Even in the safest workplaces, accidents happen. Slips, trips, and falls account for over one-third of all workplace injuries across all industries. Fortunately, these types of injuries are also some of the most preventable — if you have the right procedures and fall protection gear in place.
Fall protection is mandated when workers are exposed to different heights, which vary by industry:
- General workplaces: Four feet
- Shipyards: Five feet
- Construction: Six feet
- Longshoring operations: Eight feet
- When working above dangerous machinery: Always, regardless of potential fall distance
And this isn’t just in reference to people working above ground: even workers at ground level are at risk when floor openings are present.
There are many different types of fall protection equipment, both temporary and permanent, that can keep workers safe in these scenarios. Here’s a rundown of the main types of fall protection used today, along with some resources for learning more about each.
Workers use scaffolding to temporarily get access to buildings or machines for construction, repair, or maintenance. These temporary platforms feature planks of different lengths and widths designed to hold both workers and materials.
There are a number of OSHA regulations for scaffolds to help ensure they’re strong and stable enough to support workers and materials. Here are the highlights:
- Scaffolds must support their own weight and at least 4 times the maximum load that will be applied to it.
- Platforms must be at least 18 inches wide, and they must include guardrails or fall arrest systems for workers.
- Space between platforms and uprights can’t be more than one inch wide
- Both supported and suspended scaffolds have their own unique requirements.
- Shore and lean-to scaffolds are prohibited.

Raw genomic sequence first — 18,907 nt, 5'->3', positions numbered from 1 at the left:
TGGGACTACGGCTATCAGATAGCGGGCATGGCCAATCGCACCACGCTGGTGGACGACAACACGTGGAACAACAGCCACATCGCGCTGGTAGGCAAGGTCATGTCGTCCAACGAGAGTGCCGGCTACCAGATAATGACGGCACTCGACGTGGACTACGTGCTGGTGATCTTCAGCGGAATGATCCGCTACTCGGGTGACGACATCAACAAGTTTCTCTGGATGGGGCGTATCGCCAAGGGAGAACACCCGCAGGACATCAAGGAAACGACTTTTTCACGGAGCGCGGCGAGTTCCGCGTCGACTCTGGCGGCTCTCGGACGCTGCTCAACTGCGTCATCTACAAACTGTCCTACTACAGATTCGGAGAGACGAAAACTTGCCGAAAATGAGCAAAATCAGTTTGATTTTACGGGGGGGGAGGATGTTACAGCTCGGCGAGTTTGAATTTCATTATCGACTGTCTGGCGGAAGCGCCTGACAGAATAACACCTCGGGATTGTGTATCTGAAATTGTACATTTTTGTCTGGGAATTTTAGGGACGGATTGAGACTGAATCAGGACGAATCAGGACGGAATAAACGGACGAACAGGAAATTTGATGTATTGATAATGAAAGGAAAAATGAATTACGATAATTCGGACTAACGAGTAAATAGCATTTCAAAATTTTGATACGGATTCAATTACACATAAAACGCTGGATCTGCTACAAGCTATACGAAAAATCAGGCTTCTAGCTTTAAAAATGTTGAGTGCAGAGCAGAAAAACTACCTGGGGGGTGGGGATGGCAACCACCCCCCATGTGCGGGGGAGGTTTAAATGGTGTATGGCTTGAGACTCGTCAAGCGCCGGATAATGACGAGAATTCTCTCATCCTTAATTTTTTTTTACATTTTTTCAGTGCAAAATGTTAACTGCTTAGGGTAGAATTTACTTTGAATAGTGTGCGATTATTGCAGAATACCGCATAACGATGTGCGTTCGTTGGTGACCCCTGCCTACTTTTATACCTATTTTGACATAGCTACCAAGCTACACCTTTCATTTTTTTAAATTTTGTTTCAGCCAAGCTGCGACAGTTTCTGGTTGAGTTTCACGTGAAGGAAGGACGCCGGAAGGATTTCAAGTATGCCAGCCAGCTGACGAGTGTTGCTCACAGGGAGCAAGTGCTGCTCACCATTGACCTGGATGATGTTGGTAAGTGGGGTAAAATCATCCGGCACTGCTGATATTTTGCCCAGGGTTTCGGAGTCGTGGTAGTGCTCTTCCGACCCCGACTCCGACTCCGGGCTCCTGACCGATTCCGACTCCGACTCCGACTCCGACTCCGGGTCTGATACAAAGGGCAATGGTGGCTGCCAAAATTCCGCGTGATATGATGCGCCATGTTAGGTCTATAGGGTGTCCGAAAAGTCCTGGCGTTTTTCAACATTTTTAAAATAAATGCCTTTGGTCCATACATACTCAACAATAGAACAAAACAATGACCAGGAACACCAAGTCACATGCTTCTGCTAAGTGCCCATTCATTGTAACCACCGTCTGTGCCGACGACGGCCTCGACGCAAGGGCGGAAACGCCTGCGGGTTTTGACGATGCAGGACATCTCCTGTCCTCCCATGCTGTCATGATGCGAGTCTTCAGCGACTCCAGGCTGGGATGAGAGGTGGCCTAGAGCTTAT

- For scaffolds 10 feet or higher, workers are required to use fall protection equipment like a personal fall arrest system or a guardrail system.
For some jobs, like window washing or HVAC repair, it would be unreasonable to build scaffolding to protect workers at elevation. There are a number of other types of fall protection gear, including:
- Guardrails. Guardrails can be temporary or permanent, but both keep workers away from dangerous edges or holes.
- Fall arrest system. A fall arrest system stops a fall, and consists of a body harness, anchor, and a lifeline connecting the two. A fall restriction system is similar, but often includes another component, like a bosun’s chair, that serves as a work positioning system.
- Travel-restraint system. These systems keep workers from getting too close to an unprotected edge. In a travel-restraint system, a worker is attached to a body harness, which connects to a lanyard that may move freely along an anchored line — keeping the worker in the safe zone.
Regardless of your industry, there are a number of measures you can take to prevent slips and trips — whether your workers are routinely high above the ground (or not). They are:
- Keep work areas clean, dry, and free of debris.
- Use railings, floor covers, and toe boards to prevent workers from falling into holes.
- Install guardrails and toe boards against open-sided platforms.
- Ensure rooftop safety by using temporary or permanent guardrails and anchors for personal fall protection.
- Train your team on fall protection standards (start with our fall protection video kit, booklets, and regulations manual).
National Safety Compliance provides safety training courses to help you stay compliant and stay safe in the workplace. Check out our range of safety training products here.